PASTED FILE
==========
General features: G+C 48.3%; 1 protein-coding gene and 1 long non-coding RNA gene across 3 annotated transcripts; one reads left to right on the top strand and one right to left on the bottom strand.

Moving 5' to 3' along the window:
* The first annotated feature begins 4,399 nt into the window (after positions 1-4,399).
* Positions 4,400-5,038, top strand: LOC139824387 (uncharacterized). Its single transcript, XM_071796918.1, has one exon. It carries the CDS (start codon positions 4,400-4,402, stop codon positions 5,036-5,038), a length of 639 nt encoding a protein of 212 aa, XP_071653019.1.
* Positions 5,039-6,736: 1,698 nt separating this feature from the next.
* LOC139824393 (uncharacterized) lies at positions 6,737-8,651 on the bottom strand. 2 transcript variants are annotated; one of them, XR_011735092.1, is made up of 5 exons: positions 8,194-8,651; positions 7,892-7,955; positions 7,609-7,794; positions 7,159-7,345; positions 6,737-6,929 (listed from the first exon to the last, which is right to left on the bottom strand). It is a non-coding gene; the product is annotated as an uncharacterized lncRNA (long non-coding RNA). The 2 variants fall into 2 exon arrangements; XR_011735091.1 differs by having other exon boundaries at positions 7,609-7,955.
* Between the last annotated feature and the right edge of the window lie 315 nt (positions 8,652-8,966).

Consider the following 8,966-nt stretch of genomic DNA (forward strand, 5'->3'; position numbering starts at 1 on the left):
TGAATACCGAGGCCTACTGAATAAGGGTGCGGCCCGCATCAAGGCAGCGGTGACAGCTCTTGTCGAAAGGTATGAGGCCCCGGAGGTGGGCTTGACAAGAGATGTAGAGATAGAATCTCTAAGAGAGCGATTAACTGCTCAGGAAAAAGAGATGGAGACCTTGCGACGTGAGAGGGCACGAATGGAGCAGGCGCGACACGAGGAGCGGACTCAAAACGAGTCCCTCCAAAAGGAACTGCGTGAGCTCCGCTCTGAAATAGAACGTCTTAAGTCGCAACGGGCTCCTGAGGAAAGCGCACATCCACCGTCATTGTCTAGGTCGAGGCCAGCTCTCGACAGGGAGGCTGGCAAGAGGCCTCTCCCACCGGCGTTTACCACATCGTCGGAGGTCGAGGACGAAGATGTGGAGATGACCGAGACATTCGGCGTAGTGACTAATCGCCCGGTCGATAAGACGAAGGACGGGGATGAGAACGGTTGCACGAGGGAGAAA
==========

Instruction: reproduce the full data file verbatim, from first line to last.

General features: G+C 48.3%; 1 protein-coding gene and 1 long non-coding RNA gene across 3 annotated transcripts; one reads left to right on the top strand and one right to left on the bottom strand.

Moving 5' to 3' along the window:
* The first annotated feature begins 4,399 nt into the window (after positions 1-4,399).
* Positions 4,400-5,038, top strand: LOC139824387 (uncharacterized). Its single transcript, XM_071796918.1, has one exon. It carries the CDS (start codon positions 4,400-4,402, stop codon positions 5,036-5,038), a length of 639 nt encoding a protein of 212 aa, XP_071653019.1.
* Positions 5,039-6,736: 1,698 nt separating this feature from the next.
* LOC139824393 (uncharacterized) lies at positions 6,737-8,651 on the bottom strand. 2 transcript variants are annotated; one of them, XR_011735092.1, is made up of 5 exons: positions 8,194-8,651; positions 7,892-7,955; positions 7,609-7,794; positions 7,159-7,345; positions 6,737-6,929 (listed from the first exon to the last, which is right to left on the bottom strand). It is a non-coding gene; the product is annotated as an uncharacterized lncRNA (long non-coding RNA). The 2 variants fall into 2 exon arrangements; XR_011735091.1 differs by having other exon boundaries at positions 7,609-7,955.
* Between the last annotated feature and the right edge of the window lie 315 nt (positions 8,652-8,966).

Consider the following 8,966-nt stretch of genomic DNA (forward strand, 5'->3'; position numbering starts at 1 on the left):
TGAATACCGAGGCCTACTGAATAAGGGTGCGGCCCGCATCAAGGCAGCGGTGACAGCTCTTGTCGAAAGGTATGAGGCCCCGGAGGTGGGCTTGACAAGAGATGTAGAGATAGAATCTCTAAGAGAGCGATTAACTGCTCAGGAAAAAGAGATGGAGACCTTGCGACGTGAGAGGGCACGAATGGAGCAGGCGCGACACGAGGAGCGGACTCAAAACGAGTCCCTCCAAAAGGAACTGCGTGAGCTCCGCTCTGAAATAGAACGTCTTAAGTCGCAACGGGCTCCTGAGGAAAGCGCACATCCACCGTCATTGTCTAGGTCGAGGCCAGCTCTCGACAGGGAGGCTGGCAAGAGGCCTCTCCCACCGGCGTTTACCACATCGTCGGAGGTCGAGGACGAAGATGTGGAGATGACCGAGACATTCGGCGTAGTGACTAATCGCCCGGTCGATAAGACGAAGGACGGGGATGAGAACGGTTGCACGAGGGAGAAA